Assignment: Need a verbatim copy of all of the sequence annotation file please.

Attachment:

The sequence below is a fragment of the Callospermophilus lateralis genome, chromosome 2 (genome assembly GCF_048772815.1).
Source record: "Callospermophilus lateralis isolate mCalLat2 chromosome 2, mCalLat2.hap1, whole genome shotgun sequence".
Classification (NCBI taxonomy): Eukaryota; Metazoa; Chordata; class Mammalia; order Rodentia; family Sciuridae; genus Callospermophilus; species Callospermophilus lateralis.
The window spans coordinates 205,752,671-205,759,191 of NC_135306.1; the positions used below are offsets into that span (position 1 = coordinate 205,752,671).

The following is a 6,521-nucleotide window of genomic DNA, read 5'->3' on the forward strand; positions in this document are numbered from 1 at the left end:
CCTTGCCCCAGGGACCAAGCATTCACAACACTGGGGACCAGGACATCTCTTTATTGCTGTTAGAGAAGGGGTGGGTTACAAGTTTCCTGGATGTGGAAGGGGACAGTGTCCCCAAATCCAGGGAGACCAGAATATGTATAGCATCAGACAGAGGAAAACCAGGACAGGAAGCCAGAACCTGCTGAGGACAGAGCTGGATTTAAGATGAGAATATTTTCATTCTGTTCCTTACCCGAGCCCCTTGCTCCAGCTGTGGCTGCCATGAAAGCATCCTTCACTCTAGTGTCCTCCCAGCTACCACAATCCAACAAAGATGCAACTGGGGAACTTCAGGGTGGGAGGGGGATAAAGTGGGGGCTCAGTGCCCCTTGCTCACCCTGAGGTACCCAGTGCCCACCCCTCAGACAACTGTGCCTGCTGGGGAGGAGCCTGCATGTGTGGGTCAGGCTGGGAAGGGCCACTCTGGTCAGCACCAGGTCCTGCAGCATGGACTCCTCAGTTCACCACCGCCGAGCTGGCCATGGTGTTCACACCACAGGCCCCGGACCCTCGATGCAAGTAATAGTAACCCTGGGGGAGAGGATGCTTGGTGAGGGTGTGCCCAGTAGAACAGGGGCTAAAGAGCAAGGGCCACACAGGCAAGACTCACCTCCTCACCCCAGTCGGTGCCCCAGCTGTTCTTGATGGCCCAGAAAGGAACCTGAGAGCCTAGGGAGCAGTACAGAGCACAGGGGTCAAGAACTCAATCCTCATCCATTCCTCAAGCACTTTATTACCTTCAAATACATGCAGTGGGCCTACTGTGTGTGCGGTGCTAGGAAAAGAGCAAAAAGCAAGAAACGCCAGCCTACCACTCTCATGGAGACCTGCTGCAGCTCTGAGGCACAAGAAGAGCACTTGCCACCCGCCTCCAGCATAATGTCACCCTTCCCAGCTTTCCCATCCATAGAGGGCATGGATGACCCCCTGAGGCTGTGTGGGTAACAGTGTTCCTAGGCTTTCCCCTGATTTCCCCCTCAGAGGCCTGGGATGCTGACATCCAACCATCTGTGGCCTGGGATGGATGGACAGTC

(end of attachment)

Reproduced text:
The sequence below is a fragment of the Callospermophilus lateralis genome, chromosome 2 (genome assembly GCF_048772815.1).
Source record: "Callospermophilus lateralis isolate mCalLat2 chromosome 2, mCalLat2.hap1, whole genome shotgun sequence".
Classification (NCBI taxonomy): Eukaryota; Metazoa; Chordata; class Mammalia; order Rodentia; family Sciuridae; genus Callospermophilus; species Callospermophilus lateralis.
The window spans coordinates 205,752,671-205,759,191 of NC_135306.1; the positions used below are offsets into that span (position 1 = coordinate 205,752,671).

The following is a 6,521-nucleotide window of genomic DNA, read 5'->3' on the forward strand; positions in this document are numbered from 1 at the left end:
CCTTGCCCCAGGGACCAAGCATTCACAACACTGGGGACCAGGACATCTCTTTATTGCTGTTAGAGAAGGGGTGGGTTACAAGTTTCCTGGATGTGGAAGGGGACAGTGTCCCCAAATCCAGGGAGACCAGAATATGTATAGCATCAGACAGAGGAAAACCAGGACAGGAAGCCAGAACCTGCTGAGGACAGAGCTGGATTTAAGATGAGAATATTTTCATTCTGTTCCTTACCCGAGCCCCTTGCTCCAGCTGTGGCTGCCATGAAAGCATCCTTCACTCTAGTGTCCTCCCAGCTACCACAATCCAACAAAGATGCAACTGGGGAACTTCAGGGTGGGAGGGGGATAAAGTGGGGGCTCAGTGCCCCTTGCTCACCCTGAGGTACCCAGTGCCCACCCCTCAGACAACTGTGCCTGCTGGGGAGGAGCCTGCATGTGTGGGTCAGGCTGGGAAGGGCCACTCTGGTCAGCACCAGGTCCTGCAGCATGGACTCCTCAGTTCACCACCGCCGAGCTGGCCATGGTGTTCACACCACAGGCCCCGGACCCTCGATGCAAGTAATAGTAACCCTGGGGGAGAGGATGCTTGGTGAGGGTGTGCCCAGTAGAACAGGGGCTAAAGAGCAAGGGCCACACAGGCAAGACTCACCTCCTCACCCCAGTCGGTGCCCCAGCTGTTCTTGATGGCCCAGAAAGGAACCTGAGAGCCTAGGGAGCAGTACAGAGCACAGGGGTCAAGAACTCAATCCTCATCCATTCCTCAAGCACTTTATTACCTTCAAATACATGCAGTGGGCCTACTGTGTGTGCGGTGCTAGGAAAAGAGCAAAAAGCAAGAAACGCCAGCCTACCACTCTCATGGAGACCTGCTGCAGCTCTGAGGCACAAGAAGAGCACTTGCCACCCGCCTCCAGCATAATGTCACCCTTCCCAGCTTTCCCATCCATAGAGGGCATGGATGACCCCCTGAGGCTGTGTGGGTAACAGTGTTCCTAGGCTTTCCCCTGATTTCCCCCTCAGAGGCCTGGGATGCTGACATCCAACCATCTGTGGCCTGGGATGGATGGACAGTC